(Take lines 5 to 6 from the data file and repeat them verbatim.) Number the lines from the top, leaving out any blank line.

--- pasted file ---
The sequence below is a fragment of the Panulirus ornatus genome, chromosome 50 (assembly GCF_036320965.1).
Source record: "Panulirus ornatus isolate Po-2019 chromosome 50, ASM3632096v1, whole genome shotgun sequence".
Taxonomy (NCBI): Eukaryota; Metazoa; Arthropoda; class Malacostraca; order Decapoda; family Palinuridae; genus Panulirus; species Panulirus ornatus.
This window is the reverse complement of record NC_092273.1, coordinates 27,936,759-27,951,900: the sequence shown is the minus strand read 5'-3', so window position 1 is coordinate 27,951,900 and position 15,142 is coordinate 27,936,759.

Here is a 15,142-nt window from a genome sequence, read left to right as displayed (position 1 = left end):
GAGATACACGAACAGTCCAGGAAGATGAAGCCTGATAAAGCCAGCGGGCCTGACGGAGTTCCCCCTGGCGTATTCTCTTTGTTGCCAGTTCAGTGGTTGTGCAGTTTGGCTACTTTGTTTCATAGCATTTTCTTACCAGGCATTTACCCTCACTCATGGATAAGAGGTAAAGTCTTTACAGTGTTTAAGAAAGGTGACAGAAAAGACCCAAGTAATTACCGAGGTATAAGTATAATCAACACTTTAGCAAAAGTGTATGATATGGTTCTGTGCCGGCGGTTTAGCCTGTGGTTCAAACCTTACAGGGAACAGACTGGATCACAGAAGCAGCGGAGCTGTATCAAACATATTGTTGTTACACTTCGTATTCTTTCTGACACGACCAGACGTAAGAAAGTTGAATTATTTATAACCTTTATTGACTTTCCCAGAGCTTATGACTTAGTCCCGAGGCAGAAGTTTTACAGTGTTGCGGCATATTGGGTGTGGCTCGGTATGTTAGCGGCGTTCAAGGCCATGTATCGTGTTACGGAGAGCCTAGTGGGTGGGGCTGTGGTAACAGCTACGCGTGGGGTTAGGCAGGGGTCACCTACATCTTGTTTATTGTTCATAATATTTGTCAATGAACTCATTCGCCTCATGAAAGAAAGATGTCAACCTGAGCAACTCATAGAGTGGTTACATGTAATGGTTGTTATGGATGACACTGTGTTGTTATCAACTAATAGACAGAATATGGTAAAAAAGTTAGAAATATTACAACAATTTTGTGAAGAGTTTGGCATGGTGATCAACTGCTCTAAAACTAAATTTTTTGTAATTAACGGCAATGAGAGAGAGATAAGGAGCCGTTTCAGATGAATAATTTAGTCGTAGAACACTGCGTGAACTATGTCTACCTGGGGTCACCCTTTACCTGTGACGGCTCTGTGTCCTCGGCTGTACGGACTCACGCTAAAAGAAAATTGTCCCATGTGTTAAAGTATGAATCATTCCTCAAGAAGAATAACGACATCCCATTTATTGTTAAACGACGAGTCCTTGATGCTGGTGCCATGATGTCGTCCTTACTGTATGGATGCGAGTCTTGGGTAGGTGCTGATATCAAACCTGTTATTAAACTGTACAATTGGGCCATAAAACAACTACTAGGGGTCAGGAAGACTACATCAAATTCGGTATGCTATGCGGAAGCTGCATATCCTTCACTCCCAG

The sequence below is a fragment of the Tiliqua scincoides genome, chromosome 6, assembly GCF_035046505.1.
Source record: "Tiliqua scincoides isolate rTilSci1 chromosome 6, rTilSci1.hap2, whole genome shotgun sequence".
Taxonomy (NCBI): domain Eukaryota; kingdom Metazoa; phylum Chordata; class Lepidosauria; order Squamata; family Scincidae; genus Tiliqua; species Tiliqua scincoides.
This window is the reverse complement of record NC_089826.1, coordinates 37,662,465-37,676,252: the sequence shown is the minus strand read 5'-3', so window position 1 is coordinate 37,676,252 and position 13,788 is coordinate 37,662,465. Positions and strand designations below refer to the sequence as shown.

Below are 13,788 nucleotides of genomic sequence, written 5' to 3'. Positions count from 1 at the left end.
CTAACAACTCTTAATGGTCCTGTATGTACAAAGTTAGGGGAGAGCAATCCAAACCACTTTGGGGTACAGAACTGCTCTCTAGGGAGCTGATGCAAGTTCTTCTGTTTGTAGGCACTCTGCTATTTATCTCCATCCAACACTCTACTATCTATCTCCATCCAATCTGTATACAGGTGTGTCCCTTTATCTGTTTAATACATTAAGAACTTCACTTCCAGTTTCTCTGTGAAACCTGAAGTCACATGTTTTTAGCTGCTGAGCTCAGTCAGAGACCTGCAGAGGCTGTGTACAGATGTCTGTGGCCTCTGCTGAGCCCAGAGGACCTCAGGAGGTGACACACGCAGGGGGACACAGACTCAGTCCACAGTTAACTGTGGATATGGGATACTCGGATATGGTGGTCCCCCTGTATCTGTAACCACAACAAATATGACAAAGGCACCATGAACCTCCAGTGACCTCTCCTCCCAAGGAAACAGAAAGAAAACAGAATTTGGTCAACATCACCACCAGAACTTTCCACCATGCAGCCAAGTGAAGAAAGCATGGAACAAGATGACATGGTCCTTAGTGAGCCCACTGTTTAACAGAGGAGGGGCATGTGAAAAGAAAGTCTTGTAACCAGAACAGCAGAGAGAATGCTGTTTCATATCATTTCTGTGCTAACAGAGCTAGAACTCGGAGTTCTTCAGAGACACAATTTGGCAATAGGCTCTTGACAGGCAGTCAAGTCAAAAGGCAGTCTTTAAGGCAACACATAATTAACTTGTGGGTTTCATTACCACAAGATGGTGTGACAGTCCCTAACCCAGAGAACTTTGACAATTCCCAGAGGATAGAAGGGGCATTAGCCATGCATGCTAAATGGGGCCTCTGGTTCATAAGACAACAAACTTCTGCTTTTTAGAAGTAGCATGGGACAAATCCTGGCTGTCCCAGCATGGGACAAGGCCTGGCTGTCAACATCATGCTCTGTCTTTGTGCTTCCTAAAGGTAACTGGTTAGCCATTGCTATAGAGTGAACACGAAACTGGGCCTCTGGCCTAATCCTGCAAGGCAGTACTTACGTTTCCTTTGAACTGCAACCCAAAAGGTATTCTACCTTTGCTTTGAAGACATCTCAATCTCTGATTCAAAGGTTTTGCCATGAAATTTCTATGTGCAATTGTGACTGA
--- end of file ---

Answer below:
Here is a 15,142-nt window from a genome sequence, read left to right as displayed (position 1 = left end):
GAGATACACGAACAGTCCAGGAAGATGAAGCCTGATAAAGCCAGCGGGCCTGACGGAGTTCCCCCTGGCGTATTCTCTTTGTTGCCAGTTCAGTGGTTGTGCAGTTTGGCTACTTTGTTTCATAGCATTTTCTTACCAGGCATTTACCCTCACTCATGGATAAGAGGTAAAGTCTTTACAGTGTTTAAGAAAGGTGACAGAAAAGACCCAAGTAATTACCGAGGTATAAGTATAATCAACACTTTAGCAAAAGTGTATGATATGGTTCTGTGCCGGCGGTTTAGCCTGTGGTTCAAACCTTACAGGGAACAGACTGGATCACAGAAGCAGCGGAGCTGTATCAAACATATTGTTGTTACACTTCGTATTCTTTCTGACACGACCAGACGTAAGAAAGTTGAATTATTTATAACCTTTATTGACTTTCCCAGAGCTTATGACTTAGTCCCGAGGCAGAAGTTTTACAGTGTTGCGGCATATTGGGTGTGGCTCGGTATGTTAGCGGCGTTCAAGGCCATGTATCGTGTTACGGAGAGCCTAGTGGGTGGGGCTGTGGTAACAGCTACGCGTGGGGTTAGGCAGGGGTCACCTACATCTTGTTTATTGTTCATAATATTTGTCAATGAACTCATTCGCCTCATGAAAGAAAGATGTCAACCTGAGCAACTCATAGAGTGGTTACATGTAATGGTTGTTATGGATGACACTGTGTTGTTATCAACTAATAGACAGAATATGGTAAAAAAGTTAGAAATATTACAACAATTTTGTGAAGAGTTTGGCATGGTGATCAACTGCTCTAAAACTAAATTTTTTGTAATTAACGGCAATGAGAGAGAGATAAGGAGCCGTTTCAGATGAATAATTTAGTCGTAGAACACTGCGTGAACTATGTCTACCTGGGGTCACCCTTTACCTGTGACGGCTCTGTGTCCTCGGCTGTACGGACTCACGCTAAAAGAAAATTGTCCCATGTGTTAAAGTATGAATCATTCCTCAAGAAGAATAACGACATCCCATTTATTGTTAAACGACGAGTCCTTGATGCTGGTGCCATGATGTCGTCCTTACTGTATGGATGCGAGTCTTGGGTAGGTGCTGATATCAAACCTGTTATTAAACTGTACAATTGGGCCATAAAACAACTACTAGGGGTCAGGAAGACTACATCAAATTCGGTATGCTATGCGGAAGCTGCATATCCTTCACTCCCAG